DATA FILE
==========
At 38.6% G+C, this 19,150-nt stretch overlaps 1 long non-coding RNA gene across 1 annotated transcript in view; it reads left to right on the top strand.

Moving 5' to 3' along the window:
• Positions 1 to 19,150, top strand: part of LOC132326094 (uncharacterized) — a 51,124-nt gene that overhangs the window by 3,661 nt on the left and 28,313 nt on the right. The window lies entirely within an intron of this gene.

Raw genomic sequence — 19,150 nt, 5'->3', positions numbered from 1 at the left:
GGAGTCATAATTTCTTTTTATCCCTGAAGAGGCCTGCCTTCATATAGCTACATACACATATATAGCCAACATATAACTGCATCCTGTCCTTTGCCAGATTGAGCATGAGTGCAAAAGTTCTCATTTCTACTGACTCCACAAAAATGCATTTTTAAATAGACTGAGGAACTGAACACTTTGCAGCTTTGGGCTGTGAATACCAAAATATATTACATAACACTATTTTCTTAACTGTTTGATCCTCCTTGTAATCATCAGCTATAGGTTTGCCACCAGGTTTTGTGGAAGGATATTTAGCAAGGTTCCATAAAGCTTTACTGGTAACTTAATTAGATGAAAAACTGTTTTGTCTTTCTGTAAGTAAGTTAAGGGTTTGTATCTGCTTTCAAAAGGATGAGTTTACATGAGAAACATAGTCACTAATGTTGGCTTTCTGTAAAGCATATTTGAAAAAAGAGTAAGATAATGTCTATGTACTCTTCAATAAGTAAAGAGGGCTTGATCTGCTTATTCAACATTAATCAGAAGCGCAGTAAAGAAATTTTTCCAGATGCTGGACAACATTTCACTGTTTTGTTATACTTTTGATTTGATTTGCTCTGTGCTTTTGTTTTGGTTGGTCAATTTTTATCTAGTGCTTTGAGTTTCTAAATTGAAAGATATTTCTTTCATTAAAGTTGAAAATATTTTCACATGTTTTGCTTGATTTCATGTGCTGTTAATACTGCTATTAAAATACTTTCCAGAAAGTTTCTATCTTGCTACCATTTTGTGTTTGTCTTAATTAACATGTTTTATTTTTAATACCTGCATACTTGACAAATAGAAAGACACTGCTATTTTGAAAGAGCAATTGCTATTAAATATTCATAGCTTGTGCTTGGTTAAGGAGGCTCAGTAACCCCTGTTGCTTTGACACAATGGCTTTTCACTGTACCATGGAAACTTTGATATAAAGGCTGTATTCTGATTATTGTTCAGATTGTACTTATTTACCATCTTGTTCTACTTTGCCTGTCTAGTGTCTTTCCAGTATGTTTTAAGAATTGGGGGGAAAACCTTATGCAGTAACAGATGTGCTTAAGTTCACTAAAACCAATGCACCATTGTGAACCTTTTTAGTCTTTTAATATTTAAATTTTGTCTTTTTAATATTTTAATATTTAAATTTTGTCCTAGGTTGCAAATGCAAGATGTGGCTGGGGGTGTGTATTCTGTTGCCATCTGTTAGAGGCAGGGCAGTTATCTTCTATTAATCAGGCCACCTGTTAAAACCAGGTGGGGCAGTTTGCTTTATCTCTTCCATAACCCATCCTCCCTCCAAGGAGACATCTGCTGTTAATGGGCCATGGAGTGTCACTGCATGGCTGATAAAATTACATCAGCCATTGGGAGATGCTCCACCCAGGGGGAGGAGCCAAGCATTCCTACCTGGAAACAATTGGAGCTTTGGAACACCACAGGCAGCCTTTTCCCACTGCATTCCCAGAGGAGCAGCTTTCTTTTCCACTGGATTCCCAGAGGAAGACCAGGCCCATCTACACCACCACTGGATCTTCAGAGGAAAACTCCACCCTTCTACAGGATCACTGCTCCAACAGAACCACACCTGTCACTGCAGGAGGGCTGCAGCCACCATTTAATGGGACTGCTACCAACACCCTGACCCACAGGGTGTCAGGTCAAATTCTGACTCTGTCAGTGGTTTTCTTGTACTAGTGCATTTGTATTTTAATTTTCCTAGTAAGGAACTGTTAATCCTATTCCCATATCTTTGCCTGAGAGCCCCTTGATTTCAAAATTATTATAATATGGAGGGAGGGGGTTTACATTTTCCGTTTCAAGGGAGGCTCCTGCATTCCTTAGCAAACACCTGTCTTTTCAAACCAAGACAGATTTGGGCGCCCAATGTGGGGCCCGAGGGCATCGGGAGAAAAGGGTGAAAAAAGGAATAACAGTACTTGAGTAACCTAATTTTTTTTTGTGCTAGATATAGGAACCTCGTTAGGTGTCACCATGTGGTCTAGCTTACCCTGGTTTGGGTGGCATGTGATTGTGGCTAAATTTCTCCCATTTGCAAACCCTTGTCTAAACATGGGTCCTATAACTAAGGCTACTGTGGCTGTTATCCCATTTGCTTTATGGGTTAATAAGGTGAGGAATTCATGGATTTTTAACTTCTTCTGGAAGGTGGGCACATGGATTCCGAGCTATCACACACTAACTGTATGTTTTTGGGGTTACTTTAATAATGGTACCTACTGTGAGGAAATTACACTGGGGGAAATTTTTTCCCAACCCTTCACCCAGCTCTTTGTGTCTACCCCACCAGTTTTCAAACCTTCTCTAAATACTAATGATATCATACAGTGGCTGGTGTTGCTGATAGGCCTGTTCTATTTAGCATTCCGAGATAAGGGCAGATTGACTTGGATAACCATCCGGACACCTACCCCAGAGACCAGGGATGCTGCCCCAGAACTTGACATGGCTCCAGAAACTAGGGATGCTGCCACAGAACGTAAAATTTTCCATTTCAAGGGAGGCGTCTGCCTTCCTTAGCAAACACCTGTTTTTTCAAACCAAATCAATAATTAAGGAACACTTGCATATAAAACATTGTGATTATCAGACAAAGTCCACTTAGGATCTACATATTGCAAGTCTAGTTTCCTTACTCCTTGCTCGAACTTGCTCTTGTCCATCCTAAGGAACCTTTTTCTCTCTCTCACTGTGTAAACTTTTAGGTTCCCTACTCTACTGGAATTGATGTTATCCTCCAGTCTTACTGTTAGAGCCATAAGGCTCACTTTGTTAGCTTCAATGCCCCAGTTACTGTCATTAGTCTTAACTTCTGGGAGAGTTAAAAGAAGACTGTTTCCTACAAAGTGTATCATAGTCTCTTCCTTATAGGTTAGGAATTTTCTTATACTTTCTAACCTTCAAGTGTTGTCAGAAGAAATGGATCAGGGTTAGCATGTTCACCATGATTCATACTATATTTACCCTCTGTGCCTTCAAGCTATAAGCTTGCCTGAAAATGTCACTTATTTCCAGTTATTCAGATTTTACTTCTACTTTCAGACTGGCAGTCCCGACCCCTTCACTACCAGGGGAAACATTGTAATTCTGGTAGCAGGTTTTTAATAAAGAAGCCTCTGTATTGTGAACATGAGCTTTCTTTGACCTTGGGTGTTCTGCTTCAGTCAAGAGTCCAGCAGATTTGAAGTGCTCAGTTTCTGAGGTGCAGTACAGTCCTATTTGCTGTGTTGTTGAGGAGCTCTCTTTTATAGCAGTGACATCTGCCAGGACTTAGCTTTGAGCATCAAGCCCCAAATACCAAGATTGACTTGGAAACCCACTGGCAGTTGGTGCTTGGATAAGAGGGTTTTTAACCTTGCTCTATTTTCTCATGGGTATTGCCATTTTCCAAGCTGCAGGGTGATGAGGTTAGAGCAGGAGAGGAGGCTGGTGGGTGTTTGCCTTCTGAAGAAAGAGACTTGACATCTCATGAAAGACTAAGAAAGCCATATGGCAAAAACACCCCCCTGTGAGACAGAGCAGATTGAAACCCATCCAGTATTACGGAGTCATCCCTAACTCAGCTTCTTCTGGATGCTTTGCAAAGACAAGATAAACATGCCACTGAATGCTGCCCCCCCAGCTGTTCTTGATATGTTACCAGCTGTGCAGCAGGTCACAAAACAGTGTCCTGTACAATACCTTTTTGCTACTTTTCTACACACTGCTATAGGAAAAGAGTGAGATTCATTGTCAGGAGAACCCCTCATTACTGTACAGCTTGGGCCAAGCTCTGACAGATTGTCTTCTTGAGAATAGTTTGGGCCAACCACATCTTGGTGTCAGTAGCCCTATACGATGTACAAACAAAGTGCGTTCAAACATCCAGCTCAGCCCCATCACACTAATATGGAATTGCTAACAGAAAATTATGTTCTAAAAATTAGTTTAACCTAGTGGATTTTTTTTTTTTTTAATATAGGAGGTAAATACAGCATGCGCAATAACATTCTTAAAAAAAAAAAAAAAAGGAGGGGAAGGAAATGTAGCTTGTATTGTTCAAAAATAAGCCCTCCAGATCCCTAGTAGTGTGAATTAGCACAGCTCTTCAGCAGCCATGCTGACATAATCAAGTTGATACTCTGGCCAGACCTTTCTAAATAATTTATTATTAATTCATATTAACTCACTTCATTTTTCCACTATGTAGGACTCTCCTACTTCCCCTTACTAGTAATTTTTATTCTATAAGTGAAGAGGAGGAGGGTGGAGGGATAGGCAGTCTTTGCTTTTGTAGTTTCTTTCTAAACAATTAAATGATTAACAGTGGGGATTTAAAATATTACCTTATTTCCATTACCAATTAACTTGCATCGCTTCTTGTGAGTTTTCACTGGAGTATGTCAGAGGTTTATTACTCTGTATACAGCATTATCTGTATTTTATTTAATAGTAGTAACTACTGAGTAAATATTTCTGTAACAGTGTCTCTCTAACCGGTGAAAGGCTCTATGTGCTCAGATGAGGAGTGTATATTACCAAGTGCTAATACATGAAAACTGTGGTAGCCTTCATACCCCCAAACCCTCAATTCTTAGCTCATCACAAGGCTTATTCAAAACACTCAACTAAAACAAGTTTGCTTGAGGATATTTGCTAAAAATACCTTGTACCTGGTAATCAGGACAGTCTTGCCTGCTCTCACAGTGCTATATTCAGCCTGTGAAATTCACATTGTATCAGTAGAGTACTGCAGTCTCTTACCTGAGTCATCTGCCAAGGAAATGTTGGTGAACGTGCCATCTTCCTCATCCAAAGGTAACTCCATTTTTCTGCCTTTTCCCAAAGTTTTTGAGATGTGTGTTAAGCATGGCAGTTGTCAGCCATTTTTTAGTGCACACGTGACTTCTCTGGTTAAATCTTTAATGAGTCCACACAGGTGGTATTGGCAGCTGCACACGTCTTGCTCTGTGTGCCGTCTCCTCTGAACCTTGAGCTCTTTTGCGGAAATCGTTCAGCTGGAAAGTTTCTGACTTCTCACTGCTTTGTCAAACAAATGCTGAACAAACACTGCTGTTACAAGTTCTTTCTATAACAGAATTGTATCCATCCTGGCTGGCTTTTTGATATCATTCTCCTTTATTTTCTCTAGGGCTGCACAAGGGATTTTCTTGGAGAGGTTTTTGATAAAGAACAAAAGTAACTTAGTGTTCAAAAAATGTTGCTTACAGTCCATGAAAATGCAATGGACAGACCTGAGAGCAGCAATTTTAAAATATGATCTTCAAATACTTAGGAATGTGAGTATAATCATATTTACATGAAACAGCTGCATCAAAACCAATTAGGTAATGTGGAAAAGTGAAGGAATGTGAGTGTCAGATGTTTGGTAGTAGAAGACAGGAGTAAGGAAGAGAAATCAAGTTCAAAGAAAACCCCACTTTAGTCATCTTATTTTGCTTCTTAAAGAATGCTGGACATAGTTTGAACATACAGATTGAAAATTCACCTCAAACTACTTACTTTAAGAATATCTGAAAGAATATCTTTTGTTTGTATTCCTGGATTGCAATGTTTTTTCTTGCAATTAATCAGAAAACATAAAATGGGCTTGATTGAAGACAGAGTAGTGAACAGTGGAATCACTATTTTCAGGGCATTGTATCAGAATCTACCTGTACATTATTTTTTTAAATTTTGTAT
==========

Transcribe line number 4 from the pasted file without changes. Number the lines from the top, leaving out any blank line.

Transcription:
Raw genomic sequence — 19,150 nt, 5'->3', positions numbered from 1 at the left: